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Date of Award

2004

Document Type

Dissertation - Pacific Access Restricted

Degree Name

Doctor of Education (Ed.D.)

Department

Educational Psychology

First Advisor

Rachelle Hackett

First Committee Member

Linda Webster

Second Committee Member

Vivian Snyder

Third Committee Member

Harriet Neal

Abstract

For decades colleges and universities have been perplexed by the problem of retaining students within systems of higher education. With the advent of more diverse student populations and the increasing demands for more innovative pedagogical approaches, many universities have implemented learning community programs. To study how learning communities impact first generation college students, this study was undertaken to formulate a better understanding of student retention, peer learning, and faculty engagement. This was accomplished by drawing upon both qualitative and quantitative research methods to explore the data concurrently to derive a comprehensive picture of the phenomena under scope. Using a grounded theory approach for the qualitative data analysis, 24 interviews were conducted, an exhaustive document review transpired, and the researcher engaged in 32 hours of observation for a 16-week period. From this analysis, four primary themes emerged: psychosocial integration, intellectual integration, familial integration, and ecological integration. In addition, stages of peer learning were developed from the observations of the students in the learning community setting, as well as positions of faculty engagement in the learning communities program. From the grounded theory analysis, a socialization model was built to explain first year student retention. The study also employed a logistic regression analysis in the quantitative component of the research investigation, to determine how well the following variables could predict first year student retention: high school grade point average (GPA), first semester GPA, first year academic standing, gender, ethnicity, admission status, major decidedness, ESL status, and the number of developmental courses needed upon enrollment in college. A total of 900 archival student records were examined using a forward logistic regression and a 3-predictor model of student retention was yielded with a classification accuracy of 80.1%. The three significant variables in the model included: first semester GPA, first year academic standing, and ethnicity. When this model was applied to a cross validation sample (n = 685), the classification accuracy was found to be 82.0%. Overall, the findings generated from this study help to shed light on factors that might be predictive of student retention among first generation college students in a learning communities program.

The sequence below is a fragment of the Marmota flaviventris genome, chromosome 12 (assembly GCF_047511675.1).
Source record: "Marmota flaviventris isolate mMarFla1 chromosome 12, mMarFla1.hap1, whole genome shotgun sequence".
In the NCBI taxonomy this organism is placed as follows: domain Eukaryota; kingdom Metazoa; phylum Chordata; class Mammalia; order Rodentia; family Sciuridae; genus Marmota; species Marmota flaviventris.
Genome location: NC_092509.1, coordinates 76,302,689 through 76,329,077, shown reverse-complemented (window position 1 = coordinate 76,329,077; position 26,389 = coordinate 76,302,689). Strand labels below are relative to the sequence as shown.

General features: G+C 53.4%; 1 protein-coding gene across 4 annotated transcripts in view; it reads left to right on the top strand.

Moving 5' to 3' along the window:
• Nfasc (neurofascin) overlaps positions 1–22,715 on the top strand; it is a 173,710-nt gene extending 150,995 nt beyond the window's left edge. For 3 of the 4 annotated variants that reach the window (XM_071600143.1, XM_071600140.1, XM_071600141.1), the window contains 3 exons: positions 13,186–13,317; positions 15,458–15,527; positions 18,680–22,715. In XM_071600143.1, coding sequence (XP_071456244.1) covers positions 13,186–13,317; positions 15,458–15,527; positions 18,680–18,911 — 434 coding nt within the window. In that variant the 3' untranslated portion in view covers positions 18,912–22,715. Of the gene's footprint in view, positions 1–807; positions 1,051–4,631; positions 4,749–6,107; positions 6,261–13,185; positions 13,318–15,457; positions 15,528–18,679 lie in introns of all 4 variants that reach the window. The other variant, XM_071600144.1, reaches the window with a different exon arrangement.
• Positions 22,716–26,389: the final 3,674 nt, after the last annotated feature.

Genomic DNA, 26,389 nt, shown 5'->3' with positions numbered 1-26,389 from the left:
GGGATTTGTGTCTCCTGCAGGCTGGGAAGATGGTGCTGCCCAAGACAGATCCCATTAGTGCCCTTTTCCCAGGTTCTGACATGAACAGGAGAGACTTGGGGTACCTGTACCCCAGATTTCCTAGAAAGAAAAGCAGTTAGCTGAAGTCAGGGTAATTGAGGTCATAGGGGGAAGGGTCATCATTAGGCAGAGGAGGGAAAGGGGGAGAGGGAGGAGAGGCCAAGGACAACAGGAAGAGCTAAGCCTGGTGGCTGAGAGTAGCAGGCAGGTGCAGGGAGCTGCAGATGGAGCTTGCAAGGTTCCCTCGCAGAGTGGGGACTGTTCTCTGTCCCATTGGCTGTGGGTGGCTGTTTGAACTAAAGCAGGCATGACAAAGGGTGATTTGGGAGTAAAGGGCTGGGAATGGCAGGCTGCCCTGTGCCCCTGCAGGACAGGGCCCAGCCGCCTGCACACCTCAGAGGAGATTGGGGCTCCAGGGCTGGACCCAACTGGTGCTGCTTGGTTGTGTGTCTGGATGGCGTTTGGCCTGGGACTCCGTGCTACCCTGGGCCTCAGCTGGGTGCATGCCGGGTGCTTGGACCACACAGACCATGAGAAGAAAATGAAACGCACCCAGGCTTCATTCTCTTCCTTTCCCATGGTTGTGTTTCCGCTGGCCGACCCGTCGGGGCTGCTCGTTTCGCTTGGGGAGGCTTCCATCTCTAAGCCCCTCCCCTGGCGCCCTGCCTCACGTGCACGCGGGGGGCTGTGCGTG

Pages

355

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